Medications like Dayquil, unlike some foods (such as milk or eggs, which can still be used within several days of their expiration date) are not safe to be used after their expiration date. Though there are no significant studies showing the effects of taking expired medications, doing so is very dangerous and can make a person very sick. The expiration date listed on the drug container is very much intended as a “use by” date, not a “best by” date.
The best way to dispose of unused expired Dayquil is to drop it off at a drug take-back site or program immediately upon discovery. Most pharmacies, like Walgreens or CVS, offer drug take-back services for both over-the-counter (OTC) medications like Dayquil and prescription medications.
The pharmacies and other drug take-back initiatives will then make sure the unused or expired medications are disposed of safely and properly. Where no drug take-back programs are available, the Federal Food and Drug Administration (FDA) provides instructions for the disposal of over-the-counter and prescription medications. Let’s look at some specifics for what to do when determining how to properly dispose of Dayquil or similar medications.
What is Dayquil?
Dayquil is a combination medication of acetaminophen (a pain and fever reducer), dextromethorphan (a kind of cough medicine), and phenylephrine (a decongestant). It is a non-drowsy over-the-counter (OTC) analgesic cough suppressant medication commonly used to treat cold and flu symptoms, which can include cough, sore throat, fever, and aches. You may be familiar with its counterpart, Nyquil, a medication used for the same purpose, but without the non-drowsy assurance.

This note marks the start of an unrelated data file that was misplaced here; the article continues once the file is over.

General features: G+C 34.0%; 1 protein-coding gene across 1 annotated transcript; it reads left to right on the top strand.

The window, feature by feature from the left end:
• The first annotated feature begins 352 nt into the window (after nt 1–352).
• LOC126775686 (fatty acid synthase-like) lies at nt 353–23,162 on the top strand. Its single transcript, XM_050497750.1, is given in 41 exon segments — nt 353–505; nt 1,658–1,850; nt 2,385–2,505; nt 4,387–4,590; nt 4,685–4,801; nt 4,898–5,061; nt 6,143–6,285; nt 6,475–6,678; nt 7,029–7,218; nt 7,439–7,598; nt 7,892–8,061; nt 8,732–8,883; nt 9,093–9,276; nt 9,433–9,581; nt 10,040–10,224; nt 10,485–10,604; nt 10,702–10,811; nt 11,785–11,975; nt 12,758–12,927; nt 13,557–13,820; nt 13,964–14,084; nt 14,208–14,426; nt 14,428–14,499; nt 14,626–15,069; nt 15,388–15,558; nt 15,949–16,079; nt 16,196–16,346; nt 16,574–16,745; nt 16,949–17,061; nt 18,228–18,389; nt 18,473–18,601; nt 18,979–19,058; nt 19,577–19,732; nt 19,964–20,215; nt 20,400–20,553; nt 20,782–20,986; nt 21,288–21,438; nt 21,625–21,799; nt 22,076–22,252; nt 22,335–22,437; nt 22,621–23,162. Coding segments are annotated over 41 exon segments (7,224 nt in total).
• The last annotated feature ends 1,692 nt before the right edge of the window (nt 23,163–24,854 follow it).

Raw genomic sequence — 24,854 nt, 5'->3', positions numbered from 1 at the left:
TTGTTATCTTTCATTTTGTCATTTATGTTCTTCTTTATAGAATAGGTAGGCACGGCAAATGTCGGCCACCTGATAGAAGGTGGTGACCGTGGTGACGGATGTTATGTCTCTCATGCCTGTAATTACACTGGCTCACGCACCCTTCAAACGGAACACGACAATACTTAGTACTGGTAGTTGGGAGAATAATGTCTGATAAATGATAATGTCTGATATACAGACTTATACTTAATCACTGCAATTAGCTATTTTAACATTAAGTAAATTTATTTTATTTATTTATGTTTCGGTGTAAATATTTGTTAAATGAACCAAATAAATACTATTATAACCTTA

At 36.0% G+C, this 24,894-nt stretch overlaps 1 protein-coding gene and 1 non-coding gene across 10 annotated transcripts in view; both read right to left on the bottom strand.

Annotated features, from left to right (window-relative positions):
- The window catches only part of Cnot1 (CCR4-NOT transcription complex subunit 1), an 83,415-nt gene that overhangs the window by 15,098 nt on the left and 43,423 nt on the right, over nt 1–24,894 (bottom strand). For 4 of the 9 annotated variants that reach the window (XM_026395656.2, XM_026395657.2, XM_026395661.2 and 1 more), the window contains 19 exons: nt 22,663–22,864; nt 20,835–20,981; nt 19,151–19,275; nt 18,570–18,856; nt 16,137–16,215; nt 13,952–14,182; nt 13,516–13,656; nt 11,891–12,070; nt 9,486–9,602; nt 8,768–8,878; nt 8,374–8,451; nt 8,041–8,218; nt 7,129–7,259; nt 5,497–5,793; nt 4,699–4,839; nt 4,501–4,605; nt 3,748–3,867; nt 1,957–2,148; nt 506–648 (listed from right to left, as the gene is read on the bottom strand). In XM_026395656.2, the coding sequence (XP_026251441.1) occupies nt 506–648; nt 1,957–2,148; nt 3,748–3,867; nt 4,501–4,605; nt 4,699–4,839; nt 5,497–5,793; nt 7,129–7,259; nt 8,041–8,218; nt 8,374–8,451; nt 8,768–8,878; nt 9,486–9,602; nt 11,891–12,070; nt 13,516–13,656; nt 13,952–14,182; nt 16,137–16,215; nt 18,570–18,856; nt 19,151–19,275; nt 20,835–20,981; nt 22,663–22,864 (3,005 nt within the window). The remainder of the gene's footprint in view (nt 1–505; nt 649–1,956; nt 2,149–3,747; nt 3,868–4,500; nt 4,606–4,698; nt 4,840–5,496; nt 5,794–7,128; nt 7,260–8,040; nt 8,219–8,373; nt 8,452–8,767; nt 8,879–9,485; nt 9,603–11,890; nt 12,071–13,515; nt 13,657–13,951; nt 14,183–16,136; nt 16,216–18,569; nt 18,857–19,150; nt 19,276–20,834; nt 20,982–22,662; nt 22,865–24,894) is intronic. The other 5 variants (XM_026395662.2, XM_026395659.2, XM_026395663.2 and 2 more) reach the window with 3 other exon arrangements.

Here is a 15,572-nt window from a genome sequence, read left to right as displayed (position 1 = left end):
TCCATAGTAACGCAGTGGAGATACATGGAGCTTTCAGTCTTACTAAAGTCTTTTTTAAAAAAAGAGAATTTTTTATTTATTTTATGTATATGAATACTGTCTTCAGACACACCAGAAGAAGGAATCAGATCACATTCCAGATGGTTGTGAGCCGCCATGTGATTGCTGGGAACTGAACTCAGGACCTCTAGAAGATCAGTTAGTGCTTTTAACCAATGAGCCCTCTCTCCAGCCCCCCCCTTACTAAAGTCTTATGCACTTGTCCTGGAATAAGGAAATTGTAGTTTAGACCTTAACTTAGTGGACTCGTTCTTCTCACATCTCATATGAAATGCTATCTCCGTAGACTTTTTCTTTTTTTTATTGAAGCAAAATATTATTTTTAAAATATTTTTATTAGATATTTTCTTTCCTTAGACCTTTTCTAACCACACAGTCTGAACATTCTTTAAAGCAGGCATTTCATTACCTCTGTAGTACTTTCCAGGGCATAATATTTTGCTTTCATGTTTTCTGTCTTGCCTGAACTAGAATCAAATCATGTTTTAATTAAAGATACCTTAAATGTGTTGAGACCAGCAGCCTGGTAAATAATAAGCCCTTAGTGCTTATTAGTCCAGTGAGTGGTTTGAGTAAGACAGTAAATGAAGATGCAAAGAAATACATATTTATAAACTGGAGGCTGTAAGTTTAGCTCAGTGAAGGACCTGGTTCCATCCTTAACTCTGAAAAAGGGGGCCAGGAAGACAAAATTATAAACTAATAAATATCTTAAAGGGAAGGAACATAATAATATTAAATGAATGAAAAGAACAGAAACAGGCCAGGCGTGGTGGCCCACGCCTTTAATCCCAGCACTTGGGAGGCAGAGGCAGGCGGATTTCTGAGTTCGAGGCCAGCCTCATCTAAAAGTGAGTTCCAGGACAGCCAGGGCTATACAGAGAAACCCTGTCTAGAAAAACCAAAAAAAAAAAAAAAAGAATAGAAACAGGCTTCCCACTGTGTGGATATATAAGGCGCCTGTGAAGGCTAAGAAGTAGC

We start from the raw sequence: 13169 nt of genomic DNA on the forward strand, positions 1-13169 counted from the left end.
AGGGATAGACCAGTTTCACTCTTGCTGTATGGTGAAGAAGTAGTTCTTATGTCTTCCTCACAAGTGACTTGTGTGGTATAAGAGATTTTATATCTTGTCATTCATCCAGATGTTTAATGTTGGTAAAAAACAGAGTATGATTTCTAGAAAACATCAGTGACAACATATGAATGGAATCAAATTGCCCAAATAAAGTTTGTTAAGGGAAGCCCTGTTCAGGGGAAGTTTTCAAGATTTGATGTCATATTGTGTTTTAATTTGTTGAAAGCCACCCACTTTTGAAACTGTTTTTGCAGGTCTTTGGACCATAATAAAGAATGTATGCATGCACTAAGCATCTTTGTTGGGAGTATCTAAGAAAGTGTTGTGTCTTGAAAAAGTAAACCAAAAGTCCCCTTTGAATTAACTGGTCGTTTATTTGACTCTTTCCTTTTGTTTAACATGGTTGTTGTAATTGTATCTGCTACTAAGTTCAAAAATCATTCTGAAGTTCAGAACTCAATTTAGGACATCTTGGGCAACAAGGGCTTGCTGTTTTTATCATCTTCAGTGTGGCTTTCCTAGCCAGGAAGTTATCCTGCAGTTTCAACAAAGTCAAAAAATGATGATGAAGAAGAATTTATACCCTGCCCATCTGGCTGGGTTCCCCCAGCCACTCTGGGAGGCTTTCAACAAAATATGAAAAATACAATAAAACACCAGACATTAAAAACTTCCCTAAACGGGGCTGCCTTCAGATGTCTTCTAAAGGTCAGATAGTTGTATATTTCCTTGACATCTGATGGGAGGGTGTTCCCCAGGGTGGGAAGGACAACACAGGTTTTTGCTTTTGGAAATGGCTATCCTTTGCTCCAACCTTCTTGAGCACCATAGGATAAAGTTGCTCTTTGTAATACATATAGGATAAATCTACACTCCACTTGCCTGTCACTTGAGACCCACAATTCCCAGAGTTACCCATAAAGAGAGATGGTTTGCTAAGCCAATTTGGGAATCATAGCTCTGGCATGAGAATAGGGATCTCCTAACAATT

Dayquil is the brand name of a Vicks cold medication. Non-brand medications that serve the same purpose include Theraflu Severe Cold and Cough, Tylenol Cold Max, and Sudafed Head & Sinus Congestion. Each of these comes in options for capsules or tablets, as well as liquid form.
It is important to dispose of out-of-date and expired medications, not only for your protection but for the protection of others. The misuse of drugs in adults and teenagers frequently beings at home, with medications found in the family medicine cabinet. The ingredient dextromethorphan in DayQuil is a commonly misused drug. In high doses, it can cause a high feeling and even hallucinations. Such misuse— occasionally called “skittling”— is highly dangerous and can result in death. Keep all medications in a safe location, so that there is less chance of misuse even before the listed expiration date.
How to Tell if Dayquil is Expired?
You may be wondering how to tell if your dayquil is expiring, well if that’s the case, you’ve come to the right place!
All medications are required to clearly list their expiration dates. For Dayquil and similar OTC drugs, expiration dates can be found on the shoulder of the bottle for liquid forms. For tablet or capsule forms, expiration dates can be found on the end flap of the carton and on the back of the liquid cap or caplet blister pack.
According to the Smartlabel available on Vick’s website, Dayquil does not have any specific storage or disposal instructions beyond not keeping the container in an environment that exceeds 25°C, as well as advising that the liquid form not be refrigerated.